RK: Prior to Tuesday’s rally/prayer service, my experience with Women of the Wall was solely in Jerusalem as an attendee of Rosh Chodesh services at the Kotel. I was very proud to be a part of the event in NYC but I think the strongest way to participate in the Women of the Wall movement is to show up for Rosh Chodesh and be a physical part of the group in Jerusalem. On my next trip back to Jerusalem, I hope to attend another service with the Women of the Wall. Until then, I will continue to advocate through the various Jewish channels in NYC that allow us to have and raise a voice to support this cause.
This is an interview with Emily Unger, a Harvard senior majoring in biology, and the former chair of the Harvard College Progressive Jewish Alliance, the student group organizing a protest against Hillel’s ban on partnerships with groups back boycott, divestment and sanctions against Israel.
Jewschool: Give us some background about your experience with this issue at Harvard.
Emily Unger: I’ve been involved in the Progressive Jewish Alliance (PJA) since the beginning of my first year at college, and this entire time, we’ve prided ourselves on working together with both Harvard Students for Israel and the Palestine Solidarity Committee (PSC) and co-sponsoring events with both groups. Last semester, we planned to co-sponsor an event with PSC called “Jewish Voices Against the Occupation”, which brought two speakers, an Israeli Jew and an American Jew, to talk about their experiences doing non-violent activism against the occupation of the Palestinian Territories (protesting home demolitions in the West Bank, etc.) and how this related to their Jewish identity. We wanted to hold the event in the Hillel building, since it was a Jewish event and we thought it would appeal to Jewish students.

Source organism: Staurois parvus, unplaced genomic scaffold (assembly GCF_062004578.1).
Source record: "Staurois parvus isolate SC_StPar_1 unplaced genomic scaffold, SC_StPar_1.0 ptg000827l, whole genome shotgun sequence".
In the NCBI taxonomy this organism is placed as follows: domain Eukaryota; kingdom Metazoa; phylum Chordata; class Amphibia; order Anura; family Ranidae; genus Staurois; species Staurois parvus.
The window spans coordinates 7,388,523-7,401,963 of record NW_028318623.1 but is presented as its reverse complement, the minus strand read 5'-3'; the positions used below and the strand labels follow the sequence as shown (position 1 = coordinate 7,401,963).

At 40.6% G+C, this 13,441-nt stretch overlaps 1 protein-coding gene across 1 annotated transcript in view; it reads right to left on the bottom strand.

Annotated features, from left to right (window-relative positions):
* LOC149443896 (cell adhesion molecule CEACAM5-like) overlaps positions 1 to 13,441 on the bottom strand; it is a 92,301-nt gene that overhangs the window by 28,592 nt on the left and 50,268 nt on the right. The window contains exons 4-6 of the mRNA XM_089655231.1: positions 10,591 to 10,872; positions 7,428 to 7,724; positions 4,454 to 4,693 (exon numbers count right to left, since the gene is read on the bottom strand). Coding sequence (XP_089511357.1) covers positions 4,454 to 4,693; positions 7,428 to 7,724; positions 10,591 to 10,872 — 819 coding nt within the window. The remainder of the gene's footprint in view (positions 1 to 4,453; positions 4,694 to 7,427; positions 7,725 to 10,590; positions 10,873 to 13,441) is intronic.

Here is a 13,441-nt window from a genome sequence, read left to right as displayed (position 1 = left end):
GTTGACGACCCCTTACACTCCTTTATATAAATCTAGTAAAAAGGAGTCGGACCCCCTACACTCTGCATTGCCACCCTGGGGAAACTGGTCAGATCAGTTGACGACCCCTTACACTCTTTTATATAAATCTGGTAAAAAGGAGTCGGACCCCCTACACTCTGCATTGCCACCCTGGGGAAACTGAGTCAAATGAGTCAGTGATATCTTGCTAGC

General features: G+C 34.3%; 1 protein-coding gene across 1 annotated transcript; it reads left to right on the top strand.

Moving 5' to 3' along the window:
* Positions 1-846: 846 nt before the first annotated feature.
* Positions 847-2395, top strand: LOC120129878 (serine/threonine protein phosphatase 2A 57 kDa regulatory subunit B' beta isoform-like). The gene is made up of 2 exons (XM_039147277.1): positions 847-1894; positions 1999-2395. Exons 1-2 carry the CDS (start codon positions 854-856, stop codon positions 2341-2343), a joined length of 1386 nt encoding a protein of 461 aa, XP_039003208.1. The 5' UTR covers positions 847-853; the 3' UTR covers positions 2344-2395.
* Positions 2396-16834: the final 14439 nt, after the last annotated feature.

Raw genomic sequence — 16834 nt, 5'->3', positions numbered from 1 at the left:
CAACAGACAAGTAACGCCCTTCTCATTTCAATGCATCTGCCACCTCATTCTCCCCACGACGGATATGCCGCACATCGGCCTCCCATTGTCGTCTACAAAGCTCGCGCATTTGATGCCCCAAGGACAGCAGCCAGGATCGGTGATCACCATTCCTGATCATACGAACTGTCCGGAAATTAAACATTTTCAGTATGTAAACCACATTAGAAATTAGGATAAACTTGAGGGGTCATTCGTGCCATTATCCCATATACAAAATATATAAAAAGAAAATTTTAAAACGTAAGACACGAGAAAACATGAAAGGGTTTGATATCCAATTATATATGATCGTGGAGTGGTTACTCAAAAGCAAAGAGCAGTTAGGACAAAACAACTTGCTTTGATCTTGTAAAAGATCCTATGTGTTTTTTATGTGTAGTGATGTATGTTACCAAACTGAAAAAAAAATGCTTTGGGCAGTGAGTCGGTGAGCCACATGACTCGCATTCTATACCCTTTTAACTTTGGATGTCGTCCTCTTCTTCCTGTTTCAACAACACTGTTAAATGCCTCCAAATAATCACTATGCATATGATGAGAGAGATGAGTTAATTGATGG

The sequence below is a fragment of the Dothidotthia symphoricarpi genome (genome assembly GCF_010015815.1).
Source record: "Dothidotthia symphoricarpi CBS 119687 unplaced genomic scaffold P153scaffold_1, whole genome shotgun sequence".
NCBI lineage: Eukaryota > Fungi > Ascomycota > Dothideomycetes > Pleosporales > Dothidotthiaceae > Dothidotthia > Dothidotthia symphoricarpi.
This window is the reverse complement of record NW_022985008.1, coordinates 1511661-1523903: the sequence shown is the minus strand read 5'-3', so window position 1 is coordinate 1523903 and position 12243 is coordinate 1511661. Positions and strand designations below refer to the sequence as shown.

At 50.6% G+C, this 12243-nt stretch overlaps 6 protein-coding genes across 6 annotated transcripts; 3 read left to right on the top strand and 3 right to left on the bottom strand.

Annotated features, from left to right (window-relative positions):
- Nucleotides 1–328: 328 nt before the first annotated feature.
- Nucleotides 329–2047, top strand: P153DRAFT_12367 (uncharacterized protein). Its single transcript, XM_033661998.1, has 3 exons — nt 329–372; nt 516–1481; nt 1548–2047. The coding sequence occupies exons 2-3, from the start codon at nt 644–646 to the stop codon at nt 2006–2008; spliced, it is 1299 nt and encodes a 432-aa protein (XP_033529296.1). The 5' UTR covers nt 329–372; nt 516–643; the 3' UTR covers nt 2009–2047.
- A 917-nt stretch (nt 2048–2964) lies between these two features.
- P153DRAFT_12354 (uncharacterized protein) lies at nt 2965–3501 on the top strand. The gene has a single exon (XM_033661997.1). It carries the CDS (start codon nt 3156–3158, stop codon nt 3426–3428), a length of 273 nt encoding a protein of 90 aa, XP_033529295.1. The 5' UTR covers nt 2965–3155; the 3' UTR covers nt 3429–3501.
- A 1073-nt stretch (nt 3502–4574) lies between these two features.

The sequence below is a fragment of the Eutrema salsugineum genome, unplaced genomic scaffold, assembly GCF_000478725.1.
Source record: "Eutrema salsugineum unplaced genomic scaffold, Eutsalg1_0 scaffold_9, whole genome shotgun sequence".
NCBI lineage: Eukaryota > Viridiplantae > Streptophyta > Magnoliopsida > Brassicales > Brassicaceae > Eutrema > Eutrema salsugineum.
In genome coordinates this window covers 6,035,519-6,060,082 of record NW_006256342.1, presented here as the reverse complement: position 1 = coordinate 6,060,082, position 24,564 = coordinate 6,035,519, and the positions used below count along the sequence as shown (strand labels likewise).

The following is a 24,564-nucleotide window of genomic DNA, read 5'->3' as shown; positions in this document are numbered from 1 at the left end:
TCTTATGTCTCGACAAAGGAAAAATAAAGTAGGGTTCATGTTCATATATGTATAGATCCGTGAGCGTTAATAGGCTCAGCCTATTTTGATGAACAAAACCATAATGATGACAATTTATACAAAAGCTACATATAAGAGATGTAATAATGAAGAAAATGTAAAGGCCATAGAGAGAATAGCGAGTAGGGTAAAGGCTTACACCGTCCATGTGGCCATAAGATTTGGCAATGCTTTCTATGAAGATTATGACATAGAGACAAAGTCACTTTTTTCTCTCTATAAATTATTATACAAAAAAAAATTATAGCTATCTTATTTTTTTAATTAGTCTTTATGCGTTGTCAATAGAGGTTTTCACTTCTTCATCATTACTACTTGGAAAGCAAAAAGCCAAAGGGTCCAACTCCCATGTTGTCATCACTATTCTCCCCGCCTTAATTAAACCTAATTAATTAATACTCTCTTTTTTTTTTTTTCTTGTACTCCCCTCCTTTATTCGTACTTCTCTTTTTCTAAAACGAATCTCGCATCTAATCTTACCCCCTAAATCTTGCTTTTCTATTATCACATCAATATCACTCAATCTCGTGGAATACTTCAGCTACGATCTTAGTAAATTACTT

Sandy Fox is a graduate student in History and Israel Studies at NYU, studying the history of Israeli education and youth culture. Her work includes research on the history and politics of Israeli and Palestinian Sesame Street programs. Sandy is a Brooklyn resident and a camp counselor for life.
This is our Gchat conversation about staffing Birthright.
Me: So, Sandy Fox, you and I have both staffed Birthright trips. What do you have to say about propaganda?
Sandy: Plenty of that, but much less than I expected?
Me: There’s the “make aliyah” thing. Is that what you were thinking of?
Sandy: A lot more “Jewish peoplehood” propaganda rather than Israeli hasbara (advocacy) political propaganda. I didn’t feel that our guide was pushing a political agenda regarding Zionism or the occupation or any of that. If anything, he was an earthy crunchy type, in the best way possible.
Me: That’s been my experience as well.Is that bad, do you think? Jewish peoplehood as propaganda?
Sandy: I don’t actually think that the whole Jewish peoplehood agenda – which also includes inviting people to explore their Jewish identity – is a bad thing. In fact, I found that most of my participants came on the trip looking for a connection to Judaism that they felt they lacked. We had a particularly emotional experience during Friday night tefillot overlooking the Kotel. I was the staff member in charge, and I basically got a bunch of participants to agree to help me lead. But it wasn’t going to be traditional tefillot in any way, because most of them had no knowledge of liturgy. What I asked of them was to bring something – a poem, a story, whatever they wanted – to share with the group, maybe a reflection on a Shabbat experience they’ve had, or something about the week, or if it was their first Shabbat ever, to talk about that. I think about 6 participants got up and talked, and it was incredibly powerful. They all told such personal stories of searching for connections to Judaism, trials and loss and it seemed like practically everyone cried.